7. The ADC according to claim 5, wherein the comparator is operable to map a comparing time for each comparison to a difference between the analog input and the reference input.

8. The ADC according to claim 7, wherein the comparator is operable to calibrate results from the mapping based on process, temperature and/or variations in the analog input.

9. The ADC according to claim 8, wherein the comparator is operable to store the results from the mapping and results from the calibrating.

10. The ADC according to claim 7, wherein the DAC is operable to set a particular value for a next bit if the comparing time of each comparison exceeds a particular time.

11. A method, comprising: comparing an analog signal to a reference signal to determine one or more bits of a codeword, the codeword on the codeword comprising one or more overlapping redundant bits; if a preemption is indicated, a validation signal is set to indicate the preemption and one or more bits of the codeword are set to a particular value; if a preemption is not indicated, the validation signal is set to indicate a valid decision and one or more bits of the codeword are set according to the comparison between the analog input and the reference input; generating the reference signal according to the codeword using a digital-to-analog converter (DAC); and setting the preemption according to a timer and the validation signal.

12. The method according to claim 11, wherein the method is performed iteratively.

13. The method according to claim 12, wherein the method comprises determining one or more least significant bits of the codeword up to, but not including, the one or more overlapping redundant bits in the codeword for a current iteration, the one or more least significant bits being set to a value derived from a value of a bit that was determined in an immediately preceding iteration.

14. The method according to claim 11, wherein the method comprises indicating a preemption based on a adaptively-determined threshold time.

15. The method according to claim 14, wherein the method comprises determining the adaptively-determined threshold time according to a time required for a difference between the analog input and the reference input to be less that a predetermined threshold.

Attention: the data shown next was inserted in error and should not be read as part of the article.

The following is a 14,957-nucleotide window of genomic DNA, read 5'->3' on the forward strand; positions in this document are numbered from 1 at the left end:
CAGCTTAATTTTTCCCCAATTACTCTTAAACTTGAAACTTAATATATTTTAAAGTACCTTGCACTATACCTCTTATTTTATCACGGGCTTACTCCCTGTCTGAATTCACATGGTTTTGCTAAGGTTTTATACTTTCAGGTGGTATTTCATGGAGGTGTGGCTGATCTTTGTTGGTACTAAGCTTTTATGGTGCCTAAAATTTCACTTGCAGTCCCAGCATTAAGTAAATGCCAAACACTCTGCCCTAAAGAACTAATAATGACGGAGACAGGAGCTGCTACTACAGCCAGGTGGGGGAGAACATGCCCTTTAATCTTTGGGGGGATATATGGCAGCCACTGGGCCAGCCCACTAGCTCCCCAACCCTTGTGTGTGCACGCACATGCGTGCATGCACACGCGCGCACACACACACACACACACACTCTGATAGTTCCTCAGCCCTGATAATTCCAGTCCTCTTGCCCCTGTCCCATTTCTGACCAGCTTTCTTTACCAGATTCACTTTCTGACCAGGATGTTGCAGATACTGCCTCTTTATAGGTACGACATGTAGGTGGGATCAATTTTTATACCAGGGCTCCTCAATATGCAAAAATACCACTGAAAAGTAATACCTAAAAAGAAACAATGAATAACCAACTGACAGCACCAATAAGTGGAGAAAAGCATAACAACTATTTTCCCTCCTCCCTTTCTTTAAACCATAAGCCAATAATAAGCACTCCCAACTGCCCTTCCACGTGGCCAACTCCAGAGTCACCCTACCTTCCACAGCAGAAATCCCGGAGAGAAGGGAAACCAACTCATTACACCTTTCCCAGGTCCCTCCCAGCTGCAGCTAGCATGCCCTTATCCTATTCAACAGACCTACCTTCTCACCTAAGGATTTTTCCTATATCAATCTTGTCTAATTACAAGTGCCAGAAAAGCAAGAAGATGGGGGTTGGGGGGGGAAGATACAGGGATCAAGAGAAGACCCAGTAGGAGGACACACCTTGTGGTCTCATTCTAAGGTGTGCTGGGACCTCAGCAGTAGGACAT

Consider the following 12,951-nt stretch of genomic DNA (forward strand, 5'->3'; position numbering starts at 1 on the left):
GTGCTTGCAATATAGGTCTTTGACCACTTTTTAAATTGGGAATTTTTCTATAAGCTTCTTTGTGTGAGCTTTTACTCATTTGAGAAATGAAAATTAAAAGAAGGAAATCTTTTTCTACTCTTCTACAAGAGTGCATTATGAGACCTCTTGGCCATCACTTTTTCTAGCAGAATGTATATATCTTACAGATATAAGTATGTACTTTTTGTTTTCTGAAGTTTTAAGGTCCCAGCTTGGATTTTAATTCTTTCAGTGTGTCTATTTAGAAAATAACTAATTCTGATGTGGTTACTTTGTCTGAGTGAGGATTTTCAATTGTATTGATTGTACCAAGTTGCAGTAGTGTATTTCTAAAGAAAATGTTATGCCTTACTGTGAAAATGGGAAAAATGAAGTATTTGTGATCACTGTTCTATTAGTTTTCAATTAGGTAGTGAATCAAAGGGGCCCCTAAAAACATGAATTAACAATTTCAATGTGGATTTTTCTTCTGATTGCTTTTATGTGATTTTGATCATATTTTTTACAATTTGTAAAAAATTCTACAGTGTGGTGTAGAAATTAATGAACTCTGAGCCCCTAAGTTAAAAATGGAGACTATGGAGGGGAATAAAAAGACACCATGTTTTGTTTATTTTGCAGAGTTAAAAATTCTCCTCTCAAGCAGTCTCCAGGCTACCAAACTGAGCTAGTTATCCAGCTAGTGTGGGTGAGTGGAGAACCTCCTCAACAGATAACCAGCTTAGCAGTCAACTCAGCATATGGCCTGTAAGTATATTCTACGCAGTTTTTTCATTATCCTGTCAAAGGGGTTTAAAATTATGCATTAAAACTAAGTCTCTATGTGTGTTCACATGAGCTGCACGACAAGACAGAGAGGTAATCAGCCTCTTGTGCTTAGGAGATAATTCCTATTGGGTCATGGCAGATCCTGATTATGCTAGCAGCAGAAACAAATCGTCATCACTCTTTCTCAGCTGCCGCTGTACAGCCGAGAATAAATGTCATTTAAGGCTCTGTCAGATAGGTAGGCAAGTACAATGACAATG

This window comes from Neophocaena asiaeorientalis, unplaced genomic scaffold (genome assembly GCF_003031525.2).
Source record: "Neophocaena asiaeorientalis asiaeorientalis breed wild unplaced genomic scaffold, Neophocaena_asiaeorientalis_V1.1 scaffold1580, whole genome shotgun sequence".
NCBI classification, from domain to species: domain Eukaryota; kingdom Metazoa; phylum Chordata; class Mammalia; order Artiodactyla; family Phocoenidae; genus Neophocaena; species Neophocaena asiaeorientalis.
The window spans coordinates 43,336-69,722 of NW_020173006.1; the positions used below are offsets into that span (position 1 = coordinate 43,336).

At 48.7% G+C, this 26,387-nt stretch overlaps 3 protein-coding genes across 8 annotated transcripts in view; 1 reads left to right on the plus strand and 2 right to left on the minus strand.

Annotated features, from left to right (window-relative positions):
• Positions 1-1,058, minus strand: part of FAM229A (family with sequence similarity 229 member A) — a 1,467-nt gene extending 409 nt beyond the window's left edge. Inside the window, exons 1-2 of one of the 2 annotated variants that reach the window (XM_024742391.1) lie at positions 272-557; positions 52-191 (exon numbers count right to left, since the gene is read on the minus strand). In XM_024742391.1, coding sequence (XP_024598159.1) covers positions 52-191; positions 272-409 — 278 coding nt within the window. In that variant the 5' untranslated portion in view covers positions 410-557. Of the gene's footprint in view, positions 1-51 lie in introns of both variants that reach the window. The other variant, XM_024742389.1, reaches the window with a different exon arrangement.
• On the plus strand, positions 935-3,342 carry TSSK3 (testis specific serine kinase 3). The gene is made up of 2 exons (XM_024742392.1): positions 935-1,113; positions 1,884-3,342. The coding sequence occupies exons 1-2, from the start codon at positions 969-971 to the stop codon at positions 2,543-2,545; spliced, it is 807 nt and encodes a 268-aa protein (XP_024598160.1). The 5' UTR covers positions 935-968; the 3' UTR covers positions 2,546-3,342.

16. The method according to claim 15, wherein the predetermined threshold is based on the one or more overlapping redundant bits.

17. The method according to claim 15, wherein the method comprises mapping a comparing time for each comparison to a difference between the analog input and the reference input.

18. The method according to claim 17, wherein the method comprises calibrating results from the mapping based on process, temperature and/or variations in the analog input.

19. The method according to claim 18, wherein the method comprises storing the results from the mapping and results from the calibrating.

20. The method according to claim 17, wherein the method comprises setting a particular value for a next bit if the comparing time of each comparison exceeds a particular time.

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Claim Tree

  • 1
    1. An analog-to-digital converter (ADC), comprising:
    • a comparator comprising an analog input, a reference input, a preemption input, a codeword output, and a validation output, a codeword on the codeword output of the comparator comprising one or more overlapping redundant bits, wherein if a preemption is indicated at the preemption input, the validation output is set to indicate the preemption and one or more bits of the codeword are set to a particular value, and wherein if a preemption is not indicated at the preemption input, the validation output is set to indicate a valid decision and one or more bits of the codeword are set according to a comparison between the analog input and the reference input
    • a digital-to-analog converter (DAC) comprising a codeword input and a reference output, wherein the reference output of the DAC is operably coupled to the reference input of the comparator and the codeword input of the DAC is operably coupled to the codeword output of the comparator
    • and a timer operable to set a preemption output in time according to a validation input, wherein the validation input of the timer is operably coupled to the validation output of the comparator and the preemption output of the timer is operably coupled to the preemption input of the comparator.